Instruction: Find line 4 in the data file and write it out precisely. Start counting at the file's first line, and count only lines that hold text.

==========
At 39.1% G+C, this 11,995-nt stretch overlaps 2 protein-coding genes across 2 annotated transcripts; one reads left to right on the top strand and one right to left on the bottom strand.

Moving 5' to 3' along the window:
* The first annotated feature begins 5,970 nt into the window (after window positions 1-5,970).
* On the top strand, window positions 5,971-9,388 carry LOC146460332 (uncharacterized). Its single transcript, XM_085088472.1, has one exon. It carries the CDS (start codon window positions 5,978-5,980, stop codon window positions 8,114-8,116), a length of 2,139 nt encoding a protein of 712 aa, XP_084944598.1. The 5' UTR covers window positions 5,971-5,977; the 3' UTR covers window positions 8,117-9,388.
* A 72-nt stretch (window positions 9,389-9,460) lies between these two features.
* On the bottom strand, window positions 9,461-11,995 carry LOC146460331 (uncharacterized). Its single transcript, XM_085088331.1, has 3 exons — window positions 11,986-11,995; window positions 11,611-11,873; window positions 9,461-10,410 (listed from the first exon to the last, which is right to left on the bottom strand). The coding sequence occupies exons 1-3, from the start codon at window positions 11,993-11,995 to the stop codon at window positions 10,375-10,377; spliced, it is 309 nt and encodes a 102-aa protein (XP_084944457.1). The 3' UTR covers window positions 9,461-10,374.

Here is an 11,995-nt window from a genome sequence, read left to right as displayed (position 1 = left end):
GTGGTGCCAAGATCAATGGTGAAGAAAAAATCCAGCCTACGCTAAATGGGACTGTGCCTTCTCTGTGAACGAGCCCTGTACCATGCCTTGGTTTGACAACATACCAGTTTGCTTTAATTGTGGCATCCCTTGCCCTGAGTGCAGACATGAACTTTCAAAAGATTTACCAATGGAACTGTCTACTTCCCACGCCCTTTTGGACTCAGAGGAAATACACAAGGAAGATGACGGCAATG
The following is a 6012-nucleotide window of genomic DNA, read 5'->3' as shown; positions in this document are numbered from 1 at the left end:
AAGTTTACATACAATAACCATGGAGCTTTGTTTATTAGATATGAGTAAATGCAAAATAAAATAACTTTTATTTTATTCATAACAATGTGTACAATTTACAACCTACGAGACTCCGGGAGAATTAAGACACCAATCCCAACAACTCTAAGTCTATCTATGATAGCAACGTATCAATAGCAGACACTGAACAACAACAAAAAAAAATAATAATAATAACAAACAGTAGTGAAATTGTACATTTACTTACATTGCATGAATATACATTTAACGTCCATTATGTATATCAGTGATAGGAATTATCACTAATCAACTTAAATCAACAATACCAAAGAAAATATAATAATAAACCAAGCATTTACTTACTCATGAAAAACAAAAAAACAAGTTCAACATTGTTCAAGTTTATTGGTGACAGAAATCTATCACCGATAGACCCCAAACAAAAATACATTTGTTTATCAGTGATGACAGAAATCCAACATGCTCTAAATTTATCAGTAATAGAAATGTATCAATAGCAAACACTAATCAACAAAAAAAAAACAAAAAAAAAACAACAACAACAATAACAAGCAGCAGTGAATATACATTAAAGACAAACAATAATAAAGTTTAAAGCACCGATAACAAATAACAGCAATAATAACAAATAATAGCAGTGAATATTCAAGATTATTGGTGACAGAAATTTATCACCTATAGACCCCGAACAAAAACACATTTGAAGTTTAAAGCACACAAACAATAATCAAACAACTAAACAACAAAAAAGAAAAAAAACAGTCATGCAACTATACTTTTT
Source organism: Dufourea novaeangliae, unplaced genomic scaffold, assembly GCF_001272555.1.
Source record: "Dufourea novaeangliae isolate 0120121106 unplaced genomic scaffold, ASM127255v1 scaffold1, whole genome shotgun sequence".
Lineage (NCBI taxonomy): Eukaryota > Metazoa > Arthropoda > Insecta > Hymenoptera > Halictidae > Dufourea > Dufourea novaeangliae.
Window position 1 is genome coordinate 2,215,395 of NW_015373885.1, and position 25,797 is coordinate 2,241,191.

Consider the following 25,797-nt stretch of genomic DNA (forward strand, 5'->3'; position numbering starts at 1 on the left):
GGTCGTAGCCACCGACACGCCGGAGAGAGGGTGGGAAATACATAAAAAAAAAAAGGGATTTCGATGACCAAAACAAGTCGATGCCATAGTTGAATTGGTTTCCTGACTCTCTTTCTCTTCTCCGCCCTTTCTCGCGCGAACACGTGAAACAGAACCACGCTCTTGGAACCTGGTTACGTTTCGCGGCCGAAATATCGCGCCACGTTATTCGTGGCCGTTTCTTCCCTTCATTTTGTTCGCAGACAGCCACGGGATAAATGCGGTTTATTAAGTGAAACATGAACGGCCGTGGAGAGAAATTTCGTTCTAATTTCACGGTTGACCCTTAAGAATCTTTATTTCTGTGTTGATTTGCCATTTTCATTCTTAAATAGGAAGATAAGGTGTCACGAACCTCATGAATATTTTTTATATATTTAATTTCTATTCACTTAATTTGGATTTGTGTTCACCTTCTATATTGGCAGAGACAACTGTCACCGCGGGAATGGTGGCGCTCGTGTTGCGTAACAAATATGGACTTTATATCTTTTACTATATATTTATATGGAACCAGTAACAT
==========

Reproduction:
* On the top strand, window positions 5,971-9,388 carry LOC146460332 (uncharacterized). Its single transcript, XM_085088472.1, has one exon. It carries the CDS (start codon window positions 5,978-5,980, stop codon window positions 8,114-8,116), a length of 2,139 nt encoding a protein of 712 aa, XP_084944598.1. The 5' UTR covers window positions 5,971-5,977; the 3' UTR covers window positions 8,117-9,388.